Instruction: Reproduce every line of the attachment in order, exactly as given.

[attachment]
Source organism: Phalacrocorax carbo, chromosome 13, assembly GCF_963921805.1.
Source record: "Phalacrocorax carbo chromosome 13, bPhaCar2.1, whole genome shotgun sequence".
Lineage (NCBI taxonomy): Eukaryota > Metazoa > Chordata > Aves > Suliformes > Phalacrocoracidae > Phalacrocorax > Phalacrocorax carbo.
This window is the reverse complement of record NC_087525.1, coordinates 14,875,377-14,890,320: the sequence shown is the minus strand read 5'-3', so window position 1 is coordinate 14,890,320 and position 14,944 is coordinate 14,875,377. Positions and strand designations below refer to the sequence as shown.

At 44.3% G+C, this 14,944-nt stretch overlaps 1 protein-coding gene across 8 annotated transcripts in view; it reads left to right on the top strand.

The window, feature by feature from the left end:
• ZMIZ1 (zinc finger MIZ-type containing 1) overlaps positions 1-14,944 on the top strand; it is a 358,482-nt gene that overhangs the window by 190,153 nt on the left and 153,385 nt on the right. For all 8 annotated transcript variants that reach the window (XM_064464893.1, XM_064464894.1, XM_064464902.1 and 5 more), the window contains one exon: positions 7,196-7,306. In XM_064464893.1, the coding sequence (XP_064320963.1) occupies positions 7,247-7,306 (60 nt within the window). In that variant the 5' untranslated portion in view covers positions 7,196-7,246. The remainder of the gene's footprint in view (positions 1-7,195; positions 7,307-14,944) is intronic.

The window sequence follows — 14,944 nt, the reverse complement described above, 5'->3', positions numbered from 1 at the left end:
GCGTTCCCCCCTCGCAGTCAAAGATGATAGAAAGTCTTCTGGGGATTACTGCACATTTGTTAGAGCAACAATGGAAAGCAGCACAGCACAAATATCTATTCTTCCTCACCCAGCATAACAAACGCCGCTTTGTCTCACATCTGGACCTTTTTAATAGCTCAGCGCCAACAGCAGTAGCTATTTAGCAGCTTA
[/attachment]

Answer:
Source organism: Phalacrocorax carbo, chromosome 13, assembly GCF_963921805.1.
Source record: "Phalacrocorax carbo chromosome 13, bPhaCar2.1, whole genome shotgun sequence".
Lineage (NCBI taxonomy): Eukaryota > Metazoa > Chordata > Aves > Suliformes > Phalacrocoracidae > Phalacrocorax > Phalacrocorax carbo.
This window is the reverse complement of record NC_087525.1, coordinates 14,875,377-14,890,320: the sequence shown is the minus strand read 5'-3', so window position 1 is coordinate 14,890,320 and position 14,944 is coordinate 14,875,377. Positions and strand designations below refer to the sequence as shown.

At 44.3% G+C, this 14,944-nt stretch overlaps 1 protein-coding gene across 8 annotated transcripts in view; it reads left to right on the top strand.

The window, feature by feature from the left end:
• ZMIZ1 (zinc finger MIZ-type containing 1) overlaps positions 1-14,944 on the top strand; it is a 358,482-nt gene that overhangs the window by 190,153 nt on the left and 153,385 nt on the right. For all 8 annotated transcript variants that reach the window (XM_064464893.1, XM_064464894.1, XM_064464902.1 and 5 more), the window contains one exon: positions 7,196-7,306. In XM_064464893.1, the coding sequence (XP_064320963.1) occupies positions 7,247-7,306 (60 nt within the window). In that variant the 5' untranslated portion in view covers positions 7,196-7,246. The remainder of the gene's footprint in view (positions 1-7,195; positions 7,307-14,944) is intronic.

The window sequence follows — 14,944 nt, the reverse complement described above, 5'->3', positions numbered from 1 at the left end:
GCGTTCCCCCCTCGCAGTCAAAGATGATAGAAAGTCTTCTGGGGATTACTGCACATTTGTTAGAGCAACAATGGAAAGCAGCACAGCACAAATATCTATTCTTCCTCACCCAGCATAACAAACGCCGCTTTGTCTCACATCTGGACCTTTTTAATAGCTCAGCGCCAACAGCAGTAGCTATTTAGCAGCTTA